In additional to their commercial benefits, joint shares offer potentially significant cost and tax savings to both employees and the employer.
Due to the lack of immediate economic entitlement when the joint shares are initially acquired, the full unrestricted market value of the employee’s interest in the joint shares will be relatively low, reflecting the fact that they have at that point in time only “hope value”. The cost (if any) to employees of acquiring their interest is therefore managed, as is the downside risk to the employee.
By managing the initial value of the employee’s interest, there should be little or no income tax or National Insurance contributions (“NIC”) to pay on acquisition of the interest in the Joint Shares.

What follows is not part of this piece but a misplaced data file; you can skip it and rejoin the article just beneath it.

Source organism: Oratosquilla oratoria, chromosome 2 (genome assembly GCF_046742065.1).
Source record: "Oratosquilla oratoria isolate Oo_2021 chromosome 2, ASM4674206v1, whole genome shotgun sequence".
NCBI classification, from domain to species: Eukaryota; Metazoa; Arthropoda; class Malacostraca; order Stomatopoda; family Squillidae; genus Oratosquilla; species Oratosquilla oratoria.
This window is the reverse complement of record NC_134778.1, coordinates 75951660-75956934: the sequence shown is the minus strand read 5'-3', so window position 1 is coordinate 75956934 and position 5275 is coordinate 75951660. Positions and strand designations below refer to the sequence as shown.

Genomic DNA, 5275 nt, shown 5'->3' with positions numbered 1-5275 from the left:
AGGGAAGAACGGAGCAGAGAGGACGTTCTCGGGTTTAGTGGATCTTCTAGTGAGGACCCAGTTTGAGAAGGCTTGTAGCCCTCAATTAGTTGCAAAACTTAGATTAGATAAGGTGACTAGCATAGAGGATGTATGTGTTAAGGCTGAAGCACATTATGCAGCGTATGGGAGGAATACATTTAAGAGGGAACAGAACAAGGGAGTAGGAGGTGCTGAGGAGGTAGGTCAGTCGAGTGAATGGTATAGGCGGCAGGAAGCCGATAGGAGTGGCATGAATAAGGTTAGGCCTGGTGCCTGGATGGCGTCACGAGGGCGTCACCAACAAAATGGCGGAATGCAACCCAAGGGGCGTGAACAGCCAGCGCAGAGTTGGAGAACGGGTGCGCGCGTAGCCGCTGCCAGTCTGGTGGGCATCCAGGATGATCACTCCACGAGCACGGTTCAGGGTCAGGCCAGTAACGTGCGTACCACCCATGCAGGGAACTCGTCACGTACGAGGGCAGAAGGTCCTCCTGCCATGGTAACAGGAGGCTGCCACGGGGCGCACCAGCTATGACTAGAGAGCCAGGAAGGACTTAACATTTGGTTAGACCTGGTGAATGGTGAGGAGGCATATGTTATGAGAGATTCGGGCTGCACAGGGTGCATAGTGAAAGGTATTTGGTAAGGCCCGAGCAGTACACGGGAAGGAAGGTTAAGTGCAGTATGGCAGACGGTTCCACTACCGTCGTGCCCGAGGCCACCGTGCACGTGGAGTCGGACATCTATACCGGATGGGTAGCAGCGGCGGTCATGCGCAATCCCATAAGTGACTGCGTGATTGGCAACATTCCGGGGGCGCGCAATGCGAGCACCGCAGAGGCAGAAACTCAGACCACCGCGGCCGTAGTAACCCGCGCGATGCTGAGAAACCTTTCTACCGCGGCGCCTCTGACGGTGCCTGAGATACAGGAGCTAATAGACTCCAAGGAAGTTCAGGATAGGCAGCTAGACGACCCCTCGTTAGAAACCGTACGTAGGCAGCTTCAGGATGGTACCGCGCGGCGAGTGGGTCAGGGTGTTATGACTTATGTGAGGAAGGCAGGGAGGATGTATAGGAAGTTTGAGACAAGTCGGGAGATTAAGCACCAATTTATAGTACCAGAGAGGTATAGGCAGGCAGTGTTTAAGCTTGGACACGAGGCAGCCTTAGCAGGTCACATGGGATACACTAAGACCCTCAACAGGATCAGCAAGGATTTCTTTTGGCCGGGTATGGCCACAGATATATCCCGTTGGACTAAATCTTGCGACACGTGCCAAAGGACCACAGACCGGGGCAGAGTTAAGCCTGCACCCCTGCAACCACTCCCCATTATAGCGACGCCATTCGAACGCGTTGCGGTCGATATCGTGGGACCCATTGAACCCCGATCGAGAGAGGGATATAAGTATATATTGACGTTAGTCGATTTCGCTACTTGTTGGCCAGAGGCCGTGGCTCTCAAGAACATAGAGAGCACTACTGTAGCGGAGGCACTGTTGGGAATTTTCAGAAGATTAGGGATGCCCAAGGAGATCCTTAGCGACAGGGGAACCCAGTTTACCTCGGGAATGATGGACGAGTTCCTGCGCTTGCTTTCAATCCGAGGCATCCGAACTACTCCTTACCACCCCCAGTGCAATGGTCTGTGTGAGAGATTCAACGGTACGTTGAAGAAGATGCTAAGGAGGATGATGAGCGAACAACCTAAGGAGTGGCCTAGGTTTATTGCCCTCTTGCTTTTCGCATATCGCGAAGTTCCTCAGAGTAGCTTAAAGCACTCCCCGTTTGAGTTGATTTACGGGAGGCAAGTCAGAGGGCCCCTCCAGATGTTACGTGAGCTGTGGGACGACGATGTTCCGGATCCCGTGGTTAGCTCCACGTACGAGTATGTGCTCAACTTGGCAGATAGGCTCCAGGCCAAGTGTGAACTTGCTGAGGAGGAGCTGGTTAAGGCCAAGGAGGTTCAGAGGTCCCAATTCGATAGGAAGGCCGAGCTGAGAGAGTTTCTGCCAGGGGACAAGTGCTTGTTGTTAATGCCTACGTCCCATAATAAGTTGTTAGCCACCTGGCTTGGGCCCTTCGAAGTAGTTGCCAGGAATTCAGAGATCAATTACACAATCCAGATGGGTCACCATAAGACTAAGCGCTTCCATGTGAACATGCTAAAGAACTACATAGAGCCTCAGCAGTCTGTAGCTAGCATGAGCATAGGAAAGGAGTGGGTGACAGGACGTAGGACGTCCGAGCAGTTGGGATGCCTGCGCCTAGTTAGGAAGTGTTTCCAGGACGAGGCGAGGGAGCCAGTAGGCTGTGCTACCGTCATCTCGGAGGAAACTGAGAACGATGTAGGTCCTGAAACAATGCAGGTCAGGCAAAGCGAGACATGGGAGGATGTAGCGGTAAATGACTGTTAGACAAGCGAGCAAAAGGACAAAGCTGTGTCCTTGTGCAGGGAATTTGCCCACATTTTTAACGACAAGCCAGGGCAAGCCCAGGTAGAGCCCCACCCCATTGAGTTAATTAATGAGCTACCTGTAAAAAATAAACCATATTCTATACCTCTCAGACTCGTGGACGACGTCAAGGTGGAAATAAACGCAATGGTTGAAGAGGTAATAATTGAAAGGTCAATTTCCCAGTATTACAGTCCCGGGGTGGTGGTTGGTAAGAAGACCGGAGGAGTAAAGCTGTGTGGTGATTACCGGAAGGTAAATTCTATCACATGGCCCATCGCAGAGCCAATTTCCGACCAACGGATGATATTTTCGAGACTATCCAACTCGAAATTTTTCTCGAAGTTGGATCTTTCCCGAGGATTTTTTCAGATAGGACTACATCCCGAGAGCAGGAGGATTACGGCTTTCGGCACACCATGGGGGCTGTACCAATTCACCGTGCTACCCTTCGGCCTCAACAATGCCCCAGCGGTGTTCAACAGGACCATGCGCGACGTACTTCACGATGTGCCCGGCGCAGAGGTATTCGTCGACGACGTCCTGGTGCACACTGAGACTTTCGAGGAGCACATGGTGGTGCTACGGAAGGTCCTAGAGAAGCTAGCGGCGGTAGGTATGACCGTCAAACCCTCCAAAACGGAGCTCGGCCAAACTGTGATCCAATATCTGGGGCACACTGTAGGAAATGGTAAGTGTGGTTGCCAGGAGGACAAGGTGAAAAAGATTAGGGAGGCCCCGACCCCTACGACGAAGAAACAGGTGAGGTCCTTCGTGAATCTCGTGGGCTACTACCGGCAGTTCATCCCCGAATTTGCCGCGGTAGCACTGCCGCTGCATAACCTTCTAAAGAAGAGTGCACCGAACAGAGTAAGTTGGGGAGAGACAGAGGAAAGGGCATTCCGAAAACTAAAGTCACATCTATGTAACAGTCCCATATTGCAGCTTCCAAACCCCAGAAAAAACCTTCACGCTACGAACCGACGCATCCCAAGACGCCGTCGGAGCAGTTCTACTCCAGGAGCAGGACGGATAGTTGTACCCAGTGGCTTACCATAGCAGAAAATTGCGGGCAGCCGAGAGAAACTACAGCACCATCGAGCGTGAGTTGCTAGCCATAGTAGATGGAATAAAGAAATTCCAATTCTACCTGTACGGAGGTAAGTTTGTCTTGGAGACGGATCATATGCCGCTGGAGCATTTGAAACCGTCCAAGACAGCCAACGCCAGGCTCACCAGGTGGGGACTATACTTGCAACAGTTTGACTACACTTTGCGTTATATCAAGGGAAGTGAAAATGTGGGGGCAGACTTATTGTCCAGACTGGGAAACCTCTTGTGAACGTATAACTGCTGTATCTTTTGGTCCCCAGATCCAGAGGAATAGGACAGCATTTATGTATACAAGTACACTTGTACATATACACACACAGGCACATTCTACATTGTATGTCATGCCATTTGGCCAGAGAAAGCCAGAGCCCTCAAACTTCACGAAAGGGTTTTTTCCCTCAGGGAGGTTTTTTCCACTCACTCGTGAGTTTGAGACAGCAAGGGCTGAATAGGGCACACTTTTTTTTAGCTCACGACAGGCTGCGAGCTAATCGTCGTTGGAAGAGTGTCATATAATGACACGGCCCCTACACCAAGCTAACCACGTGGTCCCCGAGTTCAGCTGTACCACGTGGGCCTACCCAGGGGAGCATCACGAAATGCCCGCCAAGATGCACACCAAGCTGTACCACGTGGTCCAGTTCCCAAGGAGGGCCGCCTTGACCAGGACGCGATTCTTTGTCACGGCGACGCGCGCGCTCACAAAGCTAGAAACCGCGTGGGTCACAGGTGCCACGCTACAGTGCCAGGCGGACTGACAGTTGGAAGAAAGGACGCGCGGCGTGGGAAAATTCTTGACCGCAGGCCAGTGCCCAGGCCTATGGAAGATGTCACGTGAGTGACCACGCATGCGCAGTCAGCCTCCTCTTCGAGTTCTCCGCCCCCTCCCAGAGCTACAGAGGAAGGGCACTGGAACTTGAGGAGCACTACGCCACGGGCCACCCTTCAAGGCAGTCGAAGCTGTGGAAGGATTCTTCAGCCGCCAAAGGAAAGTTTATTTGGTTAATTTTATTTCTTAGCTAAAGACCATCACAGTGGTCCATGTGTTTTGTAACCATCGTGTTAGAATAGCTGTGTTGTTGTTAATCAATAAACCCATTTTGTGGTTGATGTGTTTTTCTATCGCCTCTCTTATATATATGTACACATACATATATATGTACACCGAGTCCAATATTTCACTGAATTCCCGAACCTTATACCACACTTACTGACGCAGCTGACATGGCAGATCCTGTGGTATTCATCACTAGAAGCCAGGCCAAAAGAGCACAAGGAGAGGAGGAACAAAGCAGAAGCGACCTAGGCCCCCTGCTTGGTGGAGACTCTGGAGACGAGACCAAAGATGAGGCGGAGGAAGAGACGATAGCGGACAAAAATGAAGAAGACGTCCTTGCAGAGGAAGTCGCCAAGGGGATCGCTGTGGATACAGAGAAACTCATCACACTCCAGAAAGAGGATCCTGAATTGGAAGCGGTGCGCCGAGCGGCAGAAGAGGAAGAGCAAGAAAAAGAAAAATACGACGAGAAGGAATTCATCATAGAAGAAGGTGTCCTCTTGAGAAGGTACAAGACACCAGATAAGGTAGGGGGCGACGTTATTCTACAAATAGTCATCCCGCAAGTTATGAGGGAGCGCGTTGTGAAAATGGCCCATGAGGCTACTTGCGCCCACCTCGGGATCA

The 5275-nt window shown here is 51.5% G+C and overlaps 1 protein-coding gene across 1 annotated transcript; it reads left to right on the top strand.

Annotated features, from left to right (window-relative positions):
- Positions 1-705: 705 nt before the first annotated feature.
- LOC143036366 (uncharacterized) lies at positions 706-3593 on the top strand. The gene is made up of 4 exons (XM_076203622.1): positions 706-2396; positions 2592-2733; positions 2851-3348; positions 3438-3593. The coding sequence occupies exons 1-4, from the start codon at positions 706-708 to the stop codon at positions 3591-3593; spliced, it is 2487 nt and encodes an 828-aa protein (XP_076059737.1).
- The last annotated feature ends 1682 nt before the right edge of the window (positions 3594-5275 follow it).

Importantly also, any growth in value for the employee should be subject to CGT (usually at 20% and with the use of annual exemptions to mitigate any such tax) and not subject to the higher rates of income tax and NIC.
Joint share ownership plans therefore offer the beneficial tax treatment usually only reserved for employees under HMRC tax favoured plans (but without their monetary constraints and stringent qualifying conditions) or growth shares.
It is important to note however that there will be little or no corporation tax relief in relation to joint shares for the employee’s employing company on any element of future growth in value.